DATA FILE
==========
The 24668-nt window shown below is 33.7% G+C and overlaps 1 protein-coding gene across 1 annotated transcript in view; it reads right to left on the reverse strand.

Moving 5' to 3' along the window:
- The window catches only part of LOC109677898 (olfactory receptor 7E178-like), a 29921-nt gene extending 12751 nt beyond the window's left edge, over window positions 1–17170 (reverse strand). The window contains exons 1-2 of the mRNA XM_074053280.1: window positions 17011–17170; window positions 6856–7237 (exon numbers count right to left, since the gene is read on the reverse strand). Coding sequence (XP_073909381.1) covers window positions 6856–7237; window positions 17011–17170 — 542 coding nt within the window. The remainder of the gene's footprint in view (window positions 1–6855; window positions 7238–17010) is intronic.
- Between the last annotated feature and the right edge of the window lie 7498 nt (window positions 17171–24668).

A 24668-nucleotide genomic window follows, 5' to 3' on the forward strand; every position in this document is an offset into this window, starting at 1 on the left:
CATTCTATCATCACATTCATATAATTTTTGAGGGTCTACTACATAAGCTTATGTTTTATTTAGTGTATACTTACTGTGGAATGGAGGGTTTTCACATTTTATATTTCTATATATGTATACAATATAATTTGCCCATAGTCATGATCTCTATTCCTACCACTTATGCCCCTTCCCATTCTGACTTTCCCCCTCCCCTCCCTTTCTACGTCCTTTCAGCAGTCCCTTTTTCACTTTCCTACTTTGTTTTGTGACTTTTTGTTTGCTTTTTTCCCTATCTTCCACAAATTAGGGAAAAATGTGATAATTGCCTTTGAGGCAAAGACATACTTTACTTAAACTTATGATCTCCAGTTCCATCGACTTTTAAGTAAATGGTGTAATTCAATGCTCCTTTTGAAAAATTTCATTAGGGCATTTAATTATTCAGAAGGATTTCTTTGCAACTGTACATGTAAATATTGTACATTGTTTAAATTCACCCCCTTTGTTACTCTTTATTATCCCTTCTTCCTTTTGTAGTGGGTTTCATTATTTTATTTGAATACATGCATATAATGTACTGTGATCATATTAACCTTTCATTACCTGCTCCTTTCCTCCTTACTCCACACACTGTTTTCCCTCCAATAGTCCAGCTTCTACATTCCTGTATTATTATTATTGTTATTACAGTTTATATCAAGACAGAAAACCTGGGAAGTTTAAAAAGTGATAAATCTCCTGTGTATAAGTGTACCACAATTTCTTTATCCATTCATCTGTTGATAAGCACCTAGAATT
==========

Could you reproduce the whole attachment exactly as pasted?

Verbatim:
The 24668-nt window shown below is 33.7% G+C and overlaps 1 protein-coding gene across 1 annotated transcript in view; it reads right to left on the reverse strand.

Moving 5' to 3' along the window:
- The window catches only part of LOC109677898 (olfactory receptor 7E178-like), a 29921-nt gene extending 12751 nt beyond the window's left edge, over window positions 1–17170 (reverse strand). The window contains exons 1-2 of the mRNA XM_074053280.1: window positions 17011–17170; window positions 6856–7237 (exon numbers count right to left, since the gene is read on the reverse strand). Coding sequence (XP_073909381.1) covers window positions 6856–7237; window positions 17011–17170 — 542 coding nt within the window. The remainder of the gene's footprint in view (window positions 1–6855; window positions 7238–17010) is intronic.
- Between the last annotated feature and the right edge of the window lie 7498 nt (window positions 17171–24668).

A 24668-nucleotide genomic window follows, 5' to 3' on the forward strand; every position in this document is an offset into this window, starting at 1 on the left:
CATTCTATCATCACATTCATATAATTTTTGAGGGTCTACTACATAAGCTTATGTTTTATTTAGTGTATACTTACTGTGGAATGGAGGGTTTTCACATTTTATATTTCTATATATGTATACAATATAATTTGCCCATAGTCATGATCTCTATTCCTACCACTTATGCCCCTTCCCATTCTGACTTTCCCCCTCCCCTCCCTTTCTACGTCCTTTCAGCAGTCCCTTTTTCACTTTCCTACTTTGTTTTGTGACTTTTTGTTTGCTTTTTTCCCTATCTTCCACAAATTAGGGAAAAATGTGATAATTGCCTTTGAGGCAAAGACATACTTTACTTAAACTTATGATCTCCAGTTCCATCGACTTTTAAGTAAATGGTGTAATTCAATGCTCCTTTTGAAAAATTTCATTAGGGCATTTAATTATTCAGAAGGATTTCTTTGCAACTGTACATGTAAATATTGTACATTGTTTAAATTCACCCCCTTTGTTACTCTTTATTATCCCTTCTTCCTTTTGTAGTGGGTTTCATTATTTTATTTGAATACATGCATATAATGTACTGTGATCATATTAACCTTTCATTACCTGCTCCTTTCCTCCTTACTCCACACACTGTTTTCCCTCCAATAGTCCAGCTTCTACATTCCTGTATTATTATTATTGTTATTACAGTTTATATCAAGACAGAAAACCTGGGAAGTTTAAAAAGTGATAAATCTCCTGTGTATAAGTGTACCACAATTTCTTTATCCATTCATCTGTTGATAAGCACCTAGAATT